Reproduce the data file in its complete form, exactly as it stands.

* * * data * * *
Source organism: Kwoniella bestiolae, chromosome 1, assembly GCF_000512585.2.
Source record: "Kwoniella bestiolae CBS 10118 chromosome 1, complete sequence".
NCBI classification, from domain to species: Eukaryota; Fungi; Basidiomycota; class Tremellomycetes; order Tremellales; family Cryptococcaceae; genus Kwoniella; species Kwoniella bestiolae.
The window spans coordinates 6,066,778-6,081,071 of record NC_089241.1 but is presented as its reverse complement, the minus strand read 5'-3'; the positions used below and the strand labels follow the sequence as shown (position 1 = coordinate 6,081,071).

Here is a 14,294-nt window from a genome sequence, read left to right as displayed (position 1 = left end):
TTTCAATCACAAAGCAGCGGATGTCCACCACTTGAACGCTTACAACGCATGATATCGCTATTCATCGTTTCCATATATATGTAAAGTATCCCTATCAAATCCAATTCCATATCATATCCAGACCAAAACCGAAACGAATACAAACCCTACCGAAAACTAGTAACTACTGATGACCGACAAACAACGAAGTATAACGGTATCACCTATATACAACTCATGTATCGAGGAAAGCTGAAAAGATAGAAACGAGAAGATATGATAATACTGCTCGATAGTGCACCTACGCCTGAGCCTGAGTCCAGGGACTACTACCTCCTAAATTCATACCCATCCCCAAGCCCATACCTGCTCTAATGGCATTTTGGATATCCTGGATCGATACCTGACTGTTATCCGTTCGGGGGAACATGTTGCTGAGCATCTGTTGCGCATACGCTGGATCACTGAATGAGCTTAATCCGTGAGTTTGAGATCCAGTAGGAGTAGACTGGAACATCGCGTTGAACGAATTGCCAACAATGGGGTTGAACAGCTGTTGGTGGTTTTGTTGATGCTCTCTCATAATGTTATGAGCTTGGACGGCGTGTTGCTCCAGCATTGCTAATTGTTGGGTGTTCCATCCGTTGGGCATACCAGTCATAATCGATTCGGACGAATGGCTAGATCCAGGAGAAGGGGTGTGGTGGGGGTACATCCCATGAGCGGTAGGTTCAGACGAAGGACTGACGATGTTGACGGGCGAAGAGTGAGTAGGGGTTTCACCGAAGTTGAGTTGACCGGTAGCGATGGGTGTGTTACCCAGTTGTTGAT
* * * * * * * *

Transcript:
Source organism: Kwoniella bestiolae, chromosome 1, assembly GCF_000512585.2.
Source record: "Kwoniella bestiolae CBS 10118 chromosome 1, complete sequence".
NCBI classification, from domain to species: Eukaryota; Fungi; Basidiomycota; class Tremellomycetes; order Tremellales; family Cryptococcaceae; genus Kwoniella; species Kwoniella bestiolae.
The window spans coordinates 6,066,778-6,081,071 of record NC_089241.1 but is presented as its reverse complement, the minus strand read 5'-3'; the positions used below and the strand labels follow the sequence as shown (position 1 = coordinate 6,081,071).

Here is a 14,294-nt window from a genome sequence, read left to right as displayed (position 1 = left end):
TTTCAATCACAAAGCAGCGGATGTCCACCACTTGAACGCTTACAACGCATGATATCGCTATTCATCGTTTCCATATATATGTAAAGTATCCCTATCAAATCCAATTCCATATCATATCCAGACCAAAACCGAAACGAATACAAACCCTACCGAAAACTAGTAACTACTGATGACCGACAAACAACGAAGTATAACGGTATCACCTATATACAACTCATGTATCGAGGAAAGCTGAAAAGATAGAAACGAGAAGATATGATAATACTGCTCGATAGTGCACCTACGCCTGAGCCTGAGTCCAGGGACTACTACCTCCTAAATTCATACCCATCCCCAAGCCCATACCTGCTCTAATGGCATTTTGGATATCCTGGATCGATACCTGACTGTTATCCGTTCGGGGGAACATGTTGCTGAGCATCTGTTGCGCATACGCTGGATCACTGAATGAGCTTAATCCGTGAGTTTGAGATCCAGTAGGAGTAGACTGGAACATCGCGTTGAACGAATTGCCAACAATGGGGTTGAACAGCTGTTGGTGGTTTTGTTGATGCTCTCTCATAATGTTATGAGCTTGGACGGCGTGTTGCTCCAGCATTGCTAATTGTTGGGTGTTCCATCCGTTGGGCATACCAGTCATAATCGATTCGGACGAATGGCTAGATCCAGGAGAAGGGGTGTGGTGGGGGTACATCCCATGAGCGGTAGGTTCAGACGAAGGACTGACGATGTTGACGGGCGAAGAGTGAGTAGGGGTTTCACCGAAGTTGAGTTGACCGGTAGCGATGGGTGTGTTACCCAGTTGTTGAT